Friday, April 25, 2008
Going For Broke or An Unconventional Approach to Curing Writer's Block
Being an aspiring writer in New York City can be wonderful: inspiration in the air, the publishing industry easily accessible, fantastic research institutions nearby. It can also be debilitating: the constant sense of not writing enough, successfully enough, and quickly enough and the constant stream of distractions outside the writing room (or couch, in my small-apartment-style life) have done as much damage to my writing mojo as my grad school commitments.
But I will fear no longer, for I believe I have found a surefire way to block out the city's relentless thrills and rededicate myself to scholarly and literary pursuits--namely, my poverty. You see, my husband and I are the brand-new, not-even-truly-closed-upon-yet owners of a two bedroom apartment in Park Slope, Brooklyn, and I will never be able to afford to do anything in this city again.
I do think this (exciting!) event will be beneficial to my writing. I'm leaving Manhattan and I'm going to have to cut down on my social life a bit, for financial reasons, but that will help me find additional writing time. We'll have a second room to use as an office, as least until we have kids in a few years. A dedicated writing/studying space should help me with my focus in both areas, something I've been struggling with mightily this last semester. I'm a person very much affected by my environment, and I can't help but think that having a home that's truly mine, that I can paint and love and make beautiful, will help me feel creative and productive.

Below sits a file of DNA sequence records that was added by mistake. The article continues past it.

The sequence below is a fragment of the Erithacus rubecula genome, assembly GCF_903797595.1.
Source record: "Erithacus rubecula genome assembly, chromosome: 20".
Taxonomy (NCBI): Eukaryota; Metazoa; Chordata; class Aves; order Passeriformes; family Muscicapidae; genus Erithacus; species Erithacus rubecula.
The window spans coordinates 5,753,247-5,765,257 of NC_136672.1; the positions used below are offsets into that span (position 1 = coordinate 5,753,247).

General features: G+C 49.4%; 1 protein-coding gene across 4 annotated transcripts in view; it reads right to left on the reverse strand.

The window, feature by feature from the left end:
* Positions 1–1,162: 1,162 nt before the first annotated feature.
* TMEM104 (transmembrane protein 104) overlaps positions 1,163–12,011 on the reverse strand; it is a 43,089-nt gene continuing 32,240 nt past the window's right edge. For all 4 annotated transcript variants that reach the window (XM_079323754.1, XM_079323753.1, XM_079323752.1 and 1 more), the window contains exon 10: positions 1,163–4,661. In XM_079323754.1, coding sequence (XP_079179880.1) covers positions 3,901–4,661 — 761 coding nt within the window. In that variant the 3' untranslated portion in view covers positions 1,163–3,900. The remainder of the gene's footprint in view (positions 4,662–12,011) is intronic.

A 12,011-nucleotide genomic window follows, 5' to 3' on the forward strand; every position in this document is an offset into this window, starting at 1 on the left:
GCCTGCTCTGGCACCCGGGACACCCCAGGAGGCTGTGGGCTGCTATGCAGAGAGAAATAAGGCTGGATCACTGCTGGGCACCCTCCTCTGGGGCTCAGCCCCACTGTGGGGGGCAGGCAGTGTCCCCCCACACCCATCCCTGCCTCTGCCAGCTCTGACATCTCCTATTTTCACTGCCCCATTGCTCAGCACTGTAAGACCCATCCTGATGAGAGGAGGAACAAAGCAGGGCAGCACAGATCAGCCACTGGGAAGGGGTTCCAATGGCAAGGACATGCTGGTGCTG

Of course, all the time and energy it will take to move there won't help my writing this summer. Nor will the immense effort I need to put into writing my MA thesis and studying for my comps. But there's always something to keep you from writing. I've let that be my excuse for too long.
(Photo is the main sitting room in my pretty new apartment. Love the bay window and working fireplace just out of the shot).